Failure in B2B — Not with a Bang, but a Whimper


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Failure isn’t pretty. From Motorola’s Iridium to Google Wave, business history is full of stories of huge, successful companies making some pretty bad decisions. Decisions that lead to big, fiery, costly, and public failures. Fingers are pointed, shareholders grumble, and some companies even go out of business. Sure, you’ve got to fail fast to innovate. But unless the target market is at the center of the design, then the failure rate will only continue to rise.

Failure in the B2B world is no different — but, because it’s a lot less public — you just never hear about it. Which doesn’t make it suck (or cost) any less.

Case in point: the Cisco Cius.

In an attempt to gain market share for enterprise mobile technology, the Cius, one of the first tablets created for businesses, was clearly an executive idea — not a customer-driven one. Beta testers questioned the need for the Cius, yet the product was released anyway (with an enterprise price tag to boot). After spending less than a year on the market before being discontinued, it suffices to say that this B2B tablet was a failure.

In the wake of this kind of disaster, it’s easy to look back and ask: “What’s the point of collecting feedback from your users if you won’t use it?” Well, often times in companies this large, so much time and money has already been spent developing even a minimum viable product for beta testing that there’s a bias (if not palpable fear) against backing out completely.

So how do you balance these forces? How can large companies innovate and keep customers at the center of their decisions?

These are the questions that the Waypoint Group were thinking of when they wrote their first B2B Customer Success Guide, Failure Sucks! (More for Your Customers, Than for You.). Their vision was to help businesses actively build a program that increases revenue through customer success (and failing less). Think of it as a guide to being a nimble giant.

The core of the advice: start small, and build out. Failure Sucks is a guide to building a strong foundation with a solid customer success team using four main steps to be able to achieve this growth and HEAR your customers.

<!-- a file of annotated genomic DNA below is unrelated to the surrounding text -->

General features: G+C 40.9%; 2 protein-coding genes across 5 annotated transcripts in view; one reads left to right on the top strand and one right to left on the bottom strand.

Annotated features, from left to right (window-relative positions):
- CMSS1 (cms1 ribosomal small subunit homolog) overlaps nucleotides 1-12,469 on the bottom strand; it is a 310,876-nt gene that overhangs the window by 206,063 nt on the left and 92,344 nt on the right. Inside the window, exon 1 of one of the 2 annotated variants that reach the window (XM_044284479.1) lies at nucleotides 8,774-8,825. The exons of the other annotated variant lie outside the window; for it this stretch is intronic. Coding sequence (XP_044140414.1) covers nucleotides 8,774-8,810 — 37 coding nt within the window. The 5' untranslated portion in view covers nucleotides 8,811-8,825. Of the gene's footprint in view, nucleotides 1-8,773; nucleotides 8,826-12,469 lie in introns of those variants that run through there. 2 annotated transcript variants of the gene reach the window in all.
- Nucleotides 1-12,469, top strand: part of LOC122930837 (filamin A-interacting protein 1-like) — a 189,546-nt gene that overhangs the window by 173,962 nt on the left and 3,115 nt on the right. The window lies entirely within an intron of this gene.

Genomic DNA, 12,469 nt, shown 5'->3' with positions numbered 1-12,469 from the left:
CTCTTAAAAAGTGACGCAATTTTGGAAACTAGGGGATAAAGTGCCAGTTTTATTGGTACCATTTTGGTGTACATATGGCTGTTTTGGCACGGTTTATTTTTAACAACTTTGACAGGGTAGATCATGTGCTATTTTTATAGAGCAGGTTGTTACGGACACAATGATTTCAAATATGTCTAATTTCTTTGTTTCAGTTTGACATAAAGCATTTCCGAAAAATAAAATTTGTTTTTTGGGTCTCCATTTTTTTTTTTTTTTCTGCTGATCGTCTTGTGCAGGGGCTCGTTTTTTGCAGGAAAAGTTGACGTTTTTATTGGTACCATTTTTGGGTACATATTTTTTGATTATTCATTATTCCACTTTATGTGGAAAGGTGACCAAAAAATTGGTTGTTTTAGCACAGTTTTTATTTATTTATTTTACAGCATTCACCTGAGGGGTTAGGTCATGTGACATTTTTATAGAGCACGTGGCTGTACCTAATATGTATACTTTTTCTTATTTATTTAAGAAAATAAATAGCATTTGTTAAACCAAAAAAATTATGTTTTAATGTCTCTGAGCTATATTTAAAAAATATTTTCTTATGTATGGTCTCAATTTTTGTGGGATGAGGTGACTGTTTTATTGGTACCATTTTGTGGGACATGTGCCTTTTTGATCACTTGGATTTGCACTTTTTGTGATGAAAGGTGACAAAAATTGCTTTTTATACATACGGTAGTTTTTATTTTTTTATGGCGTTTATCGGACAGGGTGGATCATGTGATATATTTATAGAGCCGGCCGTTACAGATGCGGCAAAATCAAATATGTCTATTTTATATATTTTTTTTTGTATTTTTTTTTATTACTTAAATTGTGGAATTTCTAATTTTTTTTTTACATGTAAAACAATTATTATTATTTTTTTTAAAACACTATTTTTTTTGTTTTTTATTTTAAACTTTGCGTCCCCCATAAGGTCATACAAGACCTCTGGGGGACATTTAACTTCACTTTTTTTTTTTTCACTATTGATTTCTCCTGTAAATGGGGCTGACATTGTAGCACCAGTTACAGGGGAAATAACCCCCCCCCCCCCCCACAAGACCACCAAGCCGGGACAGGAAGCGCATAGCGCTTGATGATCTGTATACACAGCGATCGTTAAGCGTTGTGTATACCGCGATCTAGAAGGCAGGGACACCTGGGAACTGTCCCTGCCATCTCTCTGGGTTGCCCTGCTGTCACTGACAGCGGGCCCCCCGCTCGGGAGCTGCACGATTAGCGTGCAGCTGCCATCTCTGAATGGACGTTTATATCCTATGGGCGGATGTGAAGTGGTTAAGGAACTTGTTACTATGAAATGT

• Harness a coalition, recruit your teammates to build evidence that voice of customer feedback will fuel many different parts of the business.
  • Engage with customers. Don’t try to go too big at once, but select a small group of strategic accounts to engage with first.
  • Act on feedback. Put solutions or workarounds in places where you’re able.
  • Reveal the insights. Communicate back to those customers and internally with colleagues to showcase how active listening can accelerate success.

To help get you started down this path, we’ve included the first two chapters of Failure Sucks! below. It includes the foundational concepts laid out in the book, as well as steps to tell a financially compelling story to pique the interest of your colleagues and start winning with success. The book’s website also includes all of the templates and example images used in the book so that readers can actively use the information at work.

Republished with author's permission from original post.

Steve Bernstein
Steve is an experienced executive focused on Customer Experience, with over 20 years of experience in developing leading strategies with hands-on execution. Prior to founding Waypoint Group, Steve was responsible for Solutions Development at Satmetrix, the co-developer of Net Promoter(R), where he assisted clients with implementing customer success and loyalty programs based on Net Promoter while also running Satmetrix' own Net Promoter program as a showcase of best practices and real results.


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